NEW DELHI: Two suicide bombings struck a government building in Somalia on Sunday, killing 23 people. A majority of the fatalities are students and local traders who were at a nearby school and market in the town of Galkayo, authorities said.

The first bomb detonated when the attacker rammed his explosives-laden vehicle into the main gate of the building. As people gathered to help the wounded, a second bomb went off.

Militant group Al Shabaab claimed responsibility for the attack. The group's spokesperson, Sheikh Abdiaziz Abu Musab, made the claim on Andalus Radio, a pro-militant station.

Somali President Hassan Sheikh Mohamud and Prime Minister Omar A Abdirashid Ali Sharmarke strongly condemned the attack, calling it "barbaric and heinous." A representative of UN Secretary-General in Somalia Michael Keating issued a statement saying: "This act of terror highlights the vulnerability of Somali civilians including children to actors who continue to use violence to achieve their objectives."

The attack follows a string of attacks in Somalia and neighbouring areas claimed by the militant group. Recently, 13 people were killed in an attack claimed by al Shabaab when two vehicles packed with explosives were driven into a base for African Union troops in the Somali capital of Mogadishu in July. Other recent attacks include an attack at the gate of a hotel in Mogadishu that killed 15 in January this year; an attack that killed 147 at Garissa University College, Kenya in April last year; an attack on Central Hotel in Mogadishu in February; an attack that killed 36 quarry workers in northeast Kenya in December 2014; an attack on a bus in near Mandera that killed 28 in November the same year, and an attack on a restaurant popular with foreigners in downtown Djibouti that killed 20 people in May that year.

The group however, is internationally known for its attack on the Westgate shopping centre in Nairobi in September 2013, which it said was in retribution for the Kenyan government’s decision to send troops into Somalia to fight alongside government forces.

Al-Shabab declared jihad on Kenya as far back as 2010 on allegations that the Kenyan government was training Somali troops, which Kenya denied. This threat was heightened post 2011 when the Kenyan government sent troops as part of a United Nations backed African Union force that pushed al Shabab militants out of Somalia's capital, Mogadishu in 2011, and out of the vital port of Kismayo in 2012. The port has been a vital asset for the militants, enabling supplies to reach areas under the group’s control and providing taxes for its operations.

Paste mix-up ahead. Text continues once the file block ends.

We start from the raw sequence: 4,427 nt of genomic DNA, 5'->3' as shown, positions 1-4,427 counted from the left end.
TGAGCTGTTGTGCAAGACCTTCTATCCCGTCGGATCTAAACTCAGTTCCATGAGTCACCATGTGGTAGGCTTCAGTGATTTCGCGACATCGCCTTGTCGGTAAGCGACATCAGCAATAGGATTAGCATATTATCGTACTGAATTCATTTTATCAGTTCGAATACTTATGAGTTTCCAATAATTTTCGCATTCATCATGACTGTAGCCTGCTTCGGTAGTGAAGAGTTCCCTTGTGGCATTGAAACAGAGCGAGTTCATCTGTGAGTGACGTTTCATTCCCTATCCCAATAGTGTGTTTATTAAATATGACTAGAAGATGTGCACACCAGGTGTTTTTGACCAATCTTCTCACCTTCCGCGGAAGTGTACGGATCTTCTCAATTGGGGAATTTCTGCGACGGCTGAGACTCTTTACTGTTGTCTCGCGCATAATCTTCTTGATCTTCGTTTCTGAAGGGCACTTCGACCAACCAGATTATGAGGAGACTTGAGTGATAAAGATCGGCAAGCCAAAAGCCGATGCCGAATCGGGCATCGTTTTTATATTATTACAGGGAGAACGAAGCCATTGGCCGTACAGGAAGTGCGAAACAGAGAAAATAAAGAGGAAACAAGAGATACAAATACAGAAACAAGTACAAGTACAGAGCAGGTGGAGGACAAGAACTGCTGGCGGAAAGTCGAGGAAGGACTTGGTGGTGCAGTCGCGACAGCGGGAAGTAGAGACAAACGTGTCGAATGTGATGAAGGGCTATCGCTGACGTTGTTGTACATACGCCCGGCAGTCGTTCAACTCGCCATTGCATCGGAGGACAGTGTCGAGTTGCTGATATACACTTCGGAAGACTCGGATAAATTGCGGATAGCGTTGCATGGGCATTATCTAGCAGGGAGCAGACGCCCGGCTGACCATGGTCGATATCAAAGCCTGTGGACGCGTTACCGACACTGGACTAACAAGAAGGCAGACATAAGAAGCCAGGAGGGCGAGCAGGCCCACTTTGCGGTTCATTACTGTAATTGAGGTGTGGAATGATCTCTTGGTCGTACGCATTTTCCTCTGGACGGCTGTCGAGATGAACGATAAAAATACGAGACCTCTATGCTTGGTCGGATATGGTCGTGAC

After 2011, al-Shabab’s influence in Somalia was reduced from control over large swathes of the country’s central and southern areas, including its capital, to limited rural areas. Kenyan troops continue to serve as part of the African Union force, playing a pivotal role in capturing areas from al-Shabab’s control.

Further, the al-Shabab group has been targeting Somalia for years. In March 2014 for instance, the militants led a suicide raid on a hotel in the southern town of Buuloburde, killing a number of people days after the town was recaptured from the militants. The attack followed an assault on a military convoy near the capital city, killing four Somali soldiers. In February last year, 14 people were killed as the group attacked the Somali presidential palace although Somali president, Hassan Sheikh Mohamud, was unharmed.

Al Shabaab’s control of parts of Somalia’s countryside and smaller towns is being used by the militants as a launchpad to plan and execute attacks in the country and beyond Somalia’s borders, examples being the attacks in Kenya. In addition to Kenya, the group has specifically targeted Uganda, also a neighbouring country that has contributed fighters to the African Union force. The deadliest attack in Uganda by the militant group killed 64 people in Kampala as they watched the World Cup final in 2010.

The group, which has links to Al Qaeda, has denounced the 2012 election of President Hassan Sheikh Mohamud, which was backed by a UN-brokered peace process, as a foreign plot to control Somalia. The group’s rise to influence can be located within the political context of Somalia, which has lacked an effective national government for over twenty years, making the group’s promise of security appealing to the country’s population. The Somali government maintains that the group’s presence is on the decline and the militants are on the verge of being defeated. The latest attacks, however, suggest otherwise.